Our Stories, Their Stories. Again and Again.

ruth and arthurs crownWe could see the soft, sad ending – the announcement of Moses’ death from where we stood. Across the room, inscribed in strong, black strokes against the white parchment, was a moment of joy and triumph – the Song of the Sea. Stories stretched out before us, reminding us of those we carried, connecting us with tales of another, ancient time.

Our Sefer Torah was almost wholly unrolled on a long line of tables set diagonally across the sanctuary.

I had brought blue, medically approved plastic gloves – the kind that would not shed any powders on our beloved scroll. I had sponges, given to me by the scribe we’d worked with since our inception, Sofer Neil Yerman. I had handouts that described unusually large or small letters we might find as we worked.

We were ready to clean our scroll, to prepare the parchment — and ourselves – for High Holy Days. We sang Shehechiyanu. I blessed our labor, demonstrated how to use the sponges, and we began.

As we brushed down the gorgeous, shining columns, the scroll brightened visibly. Our own stories came back.

“This is where your daughter read from the scroll,” I told two parents, pointing at the first columns in B’midbar.

As I brushed over the Song at the Sea, I looked at the crowns dancing across the scroll. When we received and dedicated our scroll, Neil had led us in decorating the passage.

Three crowns stood above the first two words of the Song. The first was drawn by Ruth Kingberg, together with Neil, just months before she died. At the time she could barely stand, but when we told her we would bring the scroll to her home, she dressed herself beautifully.

Ruth was, for a decade, the matriarch of our community. I have her ceramic child’s teapot and creamer in my china cabinet. They were the only toys Ruth could smuggle out of Germany when she escaped the Shoah on one of the last Children’s Transports (Kindertransport) to England.

Next to her crown, her husband’s. Arthur, too, survived the Shoah by getting out of Germany just in time. His path to America was a hard one, beginning in China, then ending up, during the war, as a slave laborer in the jungles of the Philippines. At ninety-one, he still has the leech marks on his legs.

A third crown was mine.  It joins Ruth’s and Arthur’s together.

One of our younger members, an artist in his own right, found the extra-large vav in Leviticus 11:42, in the middle of the Torah. That vav is found in the middle of the Hebrew worcleaning the Torah 1d for “belly” (gachon).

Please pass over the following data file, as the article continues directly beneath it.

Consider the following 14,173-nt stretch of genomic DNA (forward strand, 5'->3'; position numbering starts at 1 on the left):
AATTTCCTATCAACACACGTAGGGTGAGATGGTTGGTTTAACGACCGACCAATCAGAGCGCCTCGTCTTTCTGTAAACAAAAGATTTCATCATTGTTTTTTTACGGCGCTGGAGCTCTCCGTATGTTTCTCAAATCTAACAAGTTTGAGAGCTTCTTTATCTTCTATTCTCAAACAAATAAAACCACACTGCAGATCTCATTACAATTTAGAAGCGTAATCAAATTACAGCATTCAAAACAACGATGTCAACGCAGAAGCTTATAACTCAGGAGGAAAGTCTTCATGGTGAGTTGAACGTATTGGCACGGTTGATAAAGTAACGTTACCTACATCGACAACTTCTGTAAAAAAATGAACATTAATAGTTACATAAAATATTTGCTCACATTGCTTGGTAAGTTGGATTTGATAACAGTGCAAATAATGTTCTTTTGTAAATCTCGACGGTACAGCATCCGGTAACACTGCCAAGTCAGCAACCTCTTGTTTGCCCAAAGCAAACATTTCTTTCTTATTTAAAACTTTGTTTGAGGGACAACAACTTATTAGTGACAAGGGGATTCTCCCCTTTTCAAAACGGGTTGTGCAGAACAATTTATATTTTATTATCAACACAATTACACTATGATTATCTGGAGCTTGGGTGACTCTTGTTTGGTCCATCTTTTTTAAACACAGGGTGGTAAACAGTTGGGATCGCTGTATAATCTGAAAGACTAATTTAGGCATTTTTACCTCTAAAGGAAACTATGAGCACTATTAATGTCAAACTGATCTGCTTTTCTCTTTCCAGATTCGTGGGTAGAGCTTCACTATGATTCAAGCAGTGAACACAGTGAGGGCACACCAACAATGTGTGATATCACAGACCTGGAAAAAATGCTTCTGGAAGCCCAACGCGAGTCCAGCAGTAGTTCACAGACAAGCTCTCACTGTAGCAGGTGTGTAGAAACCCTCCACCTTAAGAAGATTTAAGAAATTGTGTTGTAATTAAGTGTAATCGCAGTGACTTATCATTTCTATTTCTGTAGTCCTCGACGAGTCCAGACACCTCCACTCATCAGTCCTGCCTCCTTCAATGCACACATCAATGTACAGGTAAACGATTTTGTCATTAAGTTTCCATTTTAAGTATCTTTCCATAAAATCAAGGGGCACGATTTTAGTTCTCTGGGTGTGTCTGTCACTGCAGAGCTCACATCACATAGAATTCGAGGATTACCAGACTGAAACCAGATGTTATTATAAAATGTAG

The belly of Torah, the center of our being, the core of our Selves. Here, the letter that says “and,” the letter that links all behind it and all before it together.

Just as our stories do.

I looked to either side. To my left, the story continued on through Vayikra, B’midbar, D’varim. To my left, Sh’mot and B’reishit. Stories in every column. Stories of past simchas, stories of Jewish lives lived together in our time, in past, ancient times of long ago.

The scroll binds them all together. It tell us all our stories. Again and again.

Silence, and the Wor(l)ds That Emerge

View of JordanIn just weeks, the scroll will be rolled to the last column. We will turn the last page in the Chumash. The cycle will end and this year, too, will die.

Moses ascends Pisgah and looks into the future. I have let you see the land, YHVH tells his prophet. But, YHVH adds: v’shama lo ta’avor – you shall not cross over there. Consider: These are God’s last words to Moses.

Should we be silent? Moses is.

The text offers us nothing; not a word attends to the state of Moses’ soul. We read only this, in the very next verse: “So Moses, the servant of YHVH, died there, in the land of Moab, at the command of YHVH” (Deut. 34:5).

From a broken heart?

Torah tells us no more. But we search the white spaces in between the spare, fiery letters. From the silence, come the words — a plethora, in fact. In our legends, in our midrashim, in our imaginations: Moses argues, insists, even begs. He is eloquent.

He quotes Torah against her Creator. Look, Moses says, I suffered through all of Israel’s woes until the Israelites finally came to believe in you, until they finally understood all your precepts and teachings. I worked and took care of them. I taught them Your law. And then, Moses adds, wasn’t it You who said: “You must pay him his wages on the same day, before the sun sets” (Deut.24:15).

Do as You tell us to do, Moses says. Pay me for my labor. Else You have become a fraud. God does not relent.

More words, more eloquence. Master of the Universe, Moses says in legend, at least let me enter the promised land as a mere beast of the field, a bird of the sky. I’ll eat grass, drink water as any creature of yours, but, please: A living one.

Our legends find words in silent places, silent spaces.

Moses beseeches the world to entreat the Holy One for mercy. We, too, would like to beseech God on Moses’ behalf. We, too, do not want this end. But neither heaven nor earth, nor mountains, nor sea can alter the decree.

Archangels Gabriel and Michael are sent to take Moses’ soul, but they cannot bear the idea. They resist. Only Samael goes; he had been waiting for the opportunity all along. Moses fights off Samael, but the battle is exhausting. After that final struggle, Moses understands. He must cede the future to others.

Now, Moses can only beg that he will not die at the hands of the angel of death.
These are the right words. The Holy One promises: Moses will be attended by God, Godself.